Hash Bang

Currently, llvm bytecode files must begin with llvm\d where \d = {0,1,2}.

Have you considered allowing a "hash bang path" to precede the llvm
magic number?

This would allow llvm modules to be executable on UNIX systems (and
under cygwin).

Would the community find this useful? I like the idea of
platform-independent binaries
being able to masquerade as native executibles.

I'm thinking of something like the following:
(1) Check for the llvm magic number at the beginning of the file.
   If this test passes, proceed normally.
(2) Otherwise, check that the first two bytes of the file are "#!".
   if this test fails, indicate a corrupt/invalid bytecode file and
exit with error code.
(3) Scan up to 256 bytes after the #!, looking for a \n.
  If no \n is found, indicate a corrupt/invalid bytecode file and exit
with error code.
(4) If the normal llvm magic number doesn't immediately follow the first \n,
   then indicate a corrupt/invalid bytecode file and exit with error code.
(5) Parse the file as normal following the llvm magic number.

This seems like a fairly isolated change, and I'd be interested in
implementing it
and submitting a patch if others think this is a good idea.

I wouldn't change the way bytecode files are generated by the compiler.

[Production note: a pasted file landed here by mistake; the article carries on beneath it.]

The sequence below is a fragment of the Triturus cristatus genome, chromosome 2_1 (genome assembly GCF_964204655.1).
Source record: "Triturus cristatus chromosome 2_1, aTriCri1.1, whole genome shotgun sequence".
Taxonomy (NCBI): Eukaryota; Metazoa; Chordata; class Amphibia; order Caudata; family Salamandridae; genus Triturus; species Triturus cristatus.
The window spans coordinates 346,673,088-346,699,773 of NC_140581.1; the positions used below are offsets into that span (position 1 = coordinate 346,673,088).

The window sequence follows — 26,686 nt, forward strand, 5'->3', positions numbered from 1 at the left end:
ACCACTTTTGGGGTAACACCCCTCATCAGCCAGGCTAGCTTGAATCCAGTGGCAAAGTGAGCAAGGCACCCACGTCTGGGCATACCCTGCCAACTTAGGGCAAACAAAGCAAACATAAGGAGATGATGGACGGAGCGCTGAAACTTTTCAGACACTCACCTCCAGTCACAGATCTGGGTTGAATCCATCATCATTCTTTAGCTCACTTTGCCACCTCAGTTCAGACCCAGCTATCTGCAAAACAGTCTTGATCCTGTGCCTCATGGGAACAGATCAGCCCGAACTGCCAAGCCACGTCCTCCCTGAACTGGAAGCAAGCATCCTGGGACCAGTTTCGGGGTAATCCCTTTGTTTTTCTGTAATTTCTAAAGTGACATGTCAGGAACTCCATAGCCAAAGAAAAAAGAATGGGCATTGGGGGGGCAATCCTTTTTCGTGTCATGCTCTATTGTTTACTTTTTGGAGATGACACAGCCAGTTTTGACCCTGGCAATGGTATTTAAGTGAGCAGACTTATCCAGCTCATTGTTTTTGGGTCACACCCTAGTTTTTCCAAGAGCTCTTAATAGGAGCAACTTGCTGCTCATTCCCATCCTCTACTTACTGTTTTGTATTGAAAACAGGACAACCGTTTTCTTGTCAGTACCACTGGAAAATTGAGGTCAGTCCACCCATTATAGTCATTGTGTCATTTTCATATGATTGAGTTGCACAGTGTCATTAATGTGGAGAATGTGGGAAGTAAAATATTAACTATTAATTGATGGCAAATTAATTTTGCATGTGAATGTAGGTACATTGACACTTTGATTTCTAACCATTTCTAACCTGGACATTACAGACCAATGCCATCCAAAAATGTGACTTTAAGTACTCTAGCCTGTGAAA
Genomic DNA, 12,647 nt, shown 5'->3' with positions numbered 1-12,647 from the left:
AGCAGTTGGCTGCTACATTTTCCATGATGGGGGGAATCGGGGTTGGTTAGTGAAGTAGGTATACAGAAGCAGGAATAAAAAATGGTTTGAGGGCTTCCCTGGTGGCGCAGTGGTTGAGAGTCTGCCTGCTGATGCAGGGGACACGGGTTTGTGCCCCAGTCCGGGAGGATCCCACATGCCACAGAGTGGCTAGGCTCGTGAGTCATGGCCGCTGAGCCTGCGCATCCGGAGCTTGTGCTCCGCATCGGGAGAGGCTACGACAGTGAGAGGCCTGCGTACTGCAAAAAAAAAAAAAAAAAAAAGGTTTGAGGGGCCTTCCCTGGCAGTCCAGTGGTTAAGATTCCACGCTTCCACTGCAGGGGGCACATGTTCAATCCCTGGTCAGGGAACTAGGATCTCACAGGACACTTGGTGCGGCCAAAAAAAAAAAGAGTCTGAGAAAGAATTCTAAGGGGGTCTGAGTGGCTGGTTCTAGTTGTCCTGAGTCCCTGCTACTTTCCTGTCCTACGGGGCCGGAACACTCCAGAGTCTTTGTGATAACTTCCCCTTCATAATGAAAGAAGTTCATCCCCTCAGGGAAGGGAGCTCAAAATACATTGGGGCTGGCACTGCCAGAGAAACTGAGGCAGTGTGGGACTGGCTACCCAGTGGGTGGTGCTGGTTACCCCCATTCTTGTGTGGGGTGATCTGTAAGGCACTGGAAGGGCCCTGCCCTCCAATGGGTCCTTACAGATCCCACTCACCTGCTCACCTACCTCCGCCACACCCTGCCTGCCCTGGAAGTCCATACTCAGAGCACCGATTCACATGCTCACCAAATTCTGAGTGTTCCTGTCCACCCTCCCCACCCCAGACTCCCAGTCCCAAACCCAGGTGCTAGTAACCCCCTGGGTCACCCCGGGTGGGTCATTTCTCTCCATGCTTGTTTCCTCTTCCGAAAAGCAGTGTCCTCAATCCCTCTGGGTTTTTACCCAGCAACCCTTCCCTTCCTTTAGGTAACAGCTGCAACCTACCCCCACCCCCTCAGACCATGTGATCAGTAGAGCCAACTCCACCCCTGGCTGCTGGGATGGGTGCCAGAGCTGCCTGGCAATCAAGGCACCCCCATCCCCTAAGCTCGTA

How does that sound?

-Karl

P.S. It might be good to put references to Ken Thompson's Dis virtual
machine design paper and Michael Franz's SafeTSA Java performance
paper on the llvm website. It was these two papers that caused me to
start looking for an open-source VM that used a (nearly) infinite
register bytecode (SSA or memory machine) instead of the very common
two register bytecode (the top two values on a stack machine's
stack... not counting the instruction pointer).

Have you considered allowing a "hash bang path" to precede the llvm
magic number?

Personally, I would find it weird to intermix text data with binary
data. Then, an incorrect invocation of an editor will corrupt the
bytecode as the user saves the file. As users aren't expected to edit
the .bc files by hand, I'm not sure I would want to see them edit the #!
line either.

This would allow llvm modules to be executable on UNIX systems (and
under cygwin).

This is possible now, although in a more involved manner:
http://llvm.cs.uiuc.edu/docs/GettingStarted.html#optionalconfig